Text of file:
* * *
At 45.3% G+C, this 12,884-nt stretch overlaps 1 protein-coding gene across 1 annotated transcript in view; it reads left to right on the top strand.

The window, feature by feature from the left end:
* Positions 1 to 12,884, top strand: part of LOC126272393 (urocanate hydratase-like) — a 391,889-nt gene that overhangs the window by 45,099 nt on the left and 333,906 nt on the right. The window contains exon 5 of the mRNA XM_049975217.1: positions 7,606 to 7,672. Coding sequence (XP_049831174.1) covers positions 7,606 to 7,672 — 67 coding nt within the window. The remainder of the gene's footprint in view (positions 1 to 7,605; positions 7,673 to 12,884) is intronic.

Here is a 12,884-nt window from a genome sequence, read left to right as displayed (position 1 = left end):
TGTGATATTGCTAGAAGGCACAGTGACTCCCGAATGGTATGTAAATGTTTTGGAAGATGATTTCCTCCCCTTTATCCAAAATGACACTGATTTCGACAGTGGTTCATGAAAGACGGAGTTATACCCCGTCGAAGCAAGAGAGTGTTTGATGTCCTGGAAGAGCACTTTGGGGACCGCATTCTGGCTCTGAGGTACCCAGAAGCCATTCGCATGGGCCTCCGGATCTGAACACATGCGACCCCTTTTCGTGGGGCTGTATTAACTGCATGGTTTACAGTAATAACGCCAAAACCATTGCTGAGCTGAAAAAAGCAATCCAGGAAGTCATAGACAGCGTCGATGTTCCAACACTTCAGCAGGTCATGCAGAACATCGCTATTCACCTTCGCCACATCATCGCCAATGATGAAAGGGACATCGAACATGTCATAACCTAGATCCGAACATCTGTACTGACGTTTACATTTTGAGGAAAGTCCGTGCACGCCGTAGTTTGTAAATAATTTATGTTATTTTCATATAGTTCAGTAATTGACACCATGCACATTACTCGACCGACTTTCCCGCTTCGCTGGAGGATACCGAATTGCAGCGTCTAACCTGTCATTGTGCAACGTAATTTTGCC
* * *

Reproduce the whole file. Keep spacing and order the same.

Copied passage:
At 45.3% G+C, this 12,884-nt stretch overlaps 1 protein-coding gene across 1 annotated transcript in view; it reads left to right on the top strand.

The window, feature by feature from the left end:
* Positions 1 to 12,884, top strand: part of LOC126272393 (urocanate hydratase-like) — a 391,889-nt gene that overhangs the window by 45,099 nt on the left and 333,906 nt on the right. The window contains exon 5 of the mRNA XM_049975217.1: positions 7,606 to 7,672. Coding sequence (XP_049831174.1) covers positions 7,606 to 7,672 — 67 coding nt within the window. The remainder of the gene's footprint in view (positions 1 to 7,605; positions 7,673 to 12,884) is intronic.

Here is a 12,884-nt window from a genome sequence, read left to right as displayed (position 1 = left end):
TGTGATATTGCTAGAAGGCACAGTGACTCCCGAATGGTATGTAAATGTTTTGGAAGATGATTTCCTCCCCTTTATCCAAAATGACACTGATTTCGACAGTGGTTCATGAAAGACGGAGTTATACCCCGTCGAAGCAAGAGAGTGTTTGATGTCCTGGAAGAGCACTTTGGGGACCGCATTCTGGCTCTGAGGTACCCAGAAGCCATTCGCATGGGCCTCCGGATCTGAACACATGCGACCCCTTTTCGTGGGGCTGTATTAACTGCATGGTTTACAGTAATAACGCCAAAACCATTGCTGAGCTGAAAAAAGCAATCCAGGAAGTCATAGACAGCGTCGATGTTCCAACACTTCAGCAGGTCATGCAGAACATCGCTATTCACCTTCGCCACATCATCGCCAATGATGAAAGGGACATCGAACATGTCATAACCTAGATCCGAACATCTGTACTGACGTTTACATTTTGAGGAAAGTCCGTGCACGCCGTAGTTTGTAAATAATTTATGTTATTTTCATATAGTTCAGTAATTGACACCATGCACATTACTCGACCGACTTTCCCGCTTCGCTGGAGGATACCGAATTGCAGCGTCTAACCTGTCATTGTGCAACGTAATTTTGCC